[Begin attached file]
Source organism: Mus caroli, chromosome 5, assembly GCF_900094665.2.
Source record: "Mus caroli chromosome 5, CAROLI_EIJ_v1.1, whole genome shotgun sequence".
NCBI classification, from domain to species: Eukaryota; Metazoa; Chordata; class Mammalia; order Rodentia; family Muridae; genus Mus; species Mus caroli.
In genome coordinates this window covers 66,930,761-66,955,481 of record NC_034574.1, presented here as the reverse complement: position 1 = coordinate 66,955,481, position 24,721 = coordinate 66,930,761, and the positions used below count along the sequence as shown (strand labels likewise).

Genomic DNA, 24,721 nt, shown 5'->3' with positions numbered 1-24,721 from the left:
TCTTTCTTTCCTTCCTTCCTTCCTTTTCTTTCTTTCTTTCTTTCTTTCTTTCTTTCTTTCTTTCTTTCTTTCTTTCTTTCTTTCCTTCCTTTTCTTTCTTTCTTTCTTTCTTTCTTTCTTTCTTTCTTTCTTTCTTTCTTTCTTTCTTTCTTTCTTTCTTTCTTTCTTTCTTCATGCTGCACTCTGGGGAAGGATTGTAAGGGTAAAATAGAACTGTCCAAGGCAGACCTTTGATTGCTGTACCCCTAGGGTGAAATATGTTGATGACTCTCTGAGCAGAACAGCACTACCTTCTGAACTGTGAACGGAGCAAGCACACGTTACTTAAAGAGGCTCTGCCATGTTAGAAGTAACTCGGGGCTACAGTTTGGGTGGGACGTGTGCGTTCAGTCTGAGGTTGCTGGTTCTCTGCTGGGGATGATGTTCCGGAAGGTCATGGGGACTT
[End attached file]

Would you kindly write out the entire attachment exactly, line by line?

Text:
Source organism: Mus caroli, chromosome 5, assembly GCF_900094665.2.
Source record: "Mus caroli chromosome 5, CAROLI_EIJ_v1.1, whole genome shotgun sequence".
NCBI classification, from domain to species: Eukaryota; Metazoa; Chordata; class Mammalia; order Rodentia; family Muridae; genus Mus; species Mus caroli.
In genome coordinates this window covers 66,930,761-66,955,481 of record NC_034574.1, presented here as the reverse complement: position 1 = coordinate 66,955,481, position 24,721 = coordinate 66,930,761, and the positions used below count along the sequence as shown (strand labels likewise).

Genomic DNA, 24,721 nt, shown 5'->3' with positions numbered 1-24,721 from the left:
TCTTTCTTTCCTTCCTTCCTTCCTTTTCTTTCTTTCTTTCTTTCTTTCTTTCTTTCTTTCTTTCTTTCTTTCTTTCTTTCTTTCCTTCCTTTTCTTTCTTTCTTTCTTTCTTTCTTTCTTTCTTTCTTTCTTTCTTTCTTTCTTTCTTTCTTTCTTTCTTTCTTTCTTTCTTCATGCTGCACTCTGGGGAAGGATTGTAAGGGTAAAATAGAACTGTCCAAGGCAGACCTTTGATTGCTGTACCCCTAGGGTGAAATATGTTGATGACTCTCTGAGCAGAACAGCACTACCTTCTGAACTGTGAACGGAGCAAGCACACGTTACTTAAAGAGGCTCTGCCATGTTAGAAGTAACTCGGGGCTACAGTTTGGGTGGGACGTGTGCGTTCAGTCTGAGGTTGCTGGTTCTCTGCTGGGGATGATGTTCCGGAAGGTCATGGGGACTT